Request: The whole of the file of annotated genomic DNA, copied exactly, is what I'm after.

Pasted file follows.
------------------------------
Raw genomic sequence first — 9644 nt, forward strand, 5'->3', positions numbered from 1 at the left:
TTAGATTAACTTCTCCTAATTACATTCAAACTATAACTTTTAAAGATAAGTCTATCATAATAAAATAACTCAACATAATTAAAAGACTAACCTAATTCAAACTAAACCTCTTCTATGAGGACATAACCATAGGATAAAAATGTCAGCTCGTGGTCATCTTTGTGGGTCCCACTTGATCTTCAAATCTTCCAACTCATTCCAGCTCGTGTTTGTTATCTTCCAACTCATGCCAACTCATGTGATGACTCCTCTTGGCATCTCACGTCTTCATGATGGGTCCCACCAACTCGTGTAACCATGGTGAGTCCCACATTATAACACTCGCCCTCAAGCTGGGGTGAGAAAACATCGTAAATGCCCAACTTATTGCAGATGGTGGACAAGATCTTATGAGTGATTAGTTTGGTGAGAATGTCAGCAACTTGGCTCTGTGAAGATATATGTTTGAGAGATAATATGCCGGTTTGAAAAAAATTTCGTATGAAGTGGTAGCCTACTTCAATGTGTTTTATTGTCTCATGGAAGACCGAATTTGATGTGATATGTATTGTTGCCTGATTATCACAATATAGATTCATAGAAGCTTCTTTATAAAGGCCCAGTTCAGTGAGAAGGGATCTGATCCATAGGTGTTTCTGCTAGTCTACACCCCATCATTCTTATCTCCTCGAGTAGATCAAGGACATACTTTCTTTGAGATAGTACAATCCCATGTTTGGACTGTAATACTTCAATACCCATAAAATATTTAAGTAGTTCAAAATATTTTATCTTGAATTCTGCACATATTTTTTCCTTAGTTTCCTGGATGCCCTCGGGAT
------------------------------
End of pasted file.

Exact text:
Raw genomic sequence first — 9644 nt, forward strand, 5'->3', positions numbered from 1 at the left:
TTAGATTAACTTCTCCTAATTACATTCAAACTATAACTTTTAAAGATAAGTCTATCATAATAAAATAACTCAACATAATTAAAAGACTAACCTAATTCAAACTAAACCTCTTCTATGAGGACATAACCATAGGATAAAAATGTCAGCTCGTGGTCATCTTTGTGGGTCCCACTTGATCTTCAAATCTTCCAACTCATTCCAGCTCGTGTTTGTTATCTTCCAACTCATGCCAACTCATGTGATGACTCCTCTTGGCATCTCACGTCTTCATGATGGGTCCCACCAACTCGTGTAACCATGGTGAGTCCCACATTATAACACTCGCCCTCAAGCTGGGGTGAGAAAACATCGTAAATGCCCAACTTATTGCAGATGGTGGACAAGATCTTATGAGTGATTAGTTTGGTGAGAATGTCAGCAACTTGGCTCTGTGAAGATATATGTTTGAGAGATAATATGCCGGTTTGAAAAAAATTTCGTATGAAGTGGTAGCCTACTTCAATGTGTTTTATTGTCTCATGGAAGACCGAATTTGATGTGATATGTATTGTTGCCTGATTATCACAATATAGATTCATAGAAGCTTCTTTATAAAGGCCCAGTTCAGTGAGAAGGGATCTGATCCATAGGTGTTTCTGCTAGTCTACACCCCATCATTCTTATCTCCTCGAGTAGATCAAGGACATACTTTCTTTGAGATAGTACAATCCCATGTTTGGACTGTAATACTTCAATACCCATAAAATATTTAAGTAGTTCAAAATATTTTATCTTGAATTCTGCACATATTTTTTCCTTAGTTTCCTGGATGCCCTCGGGAT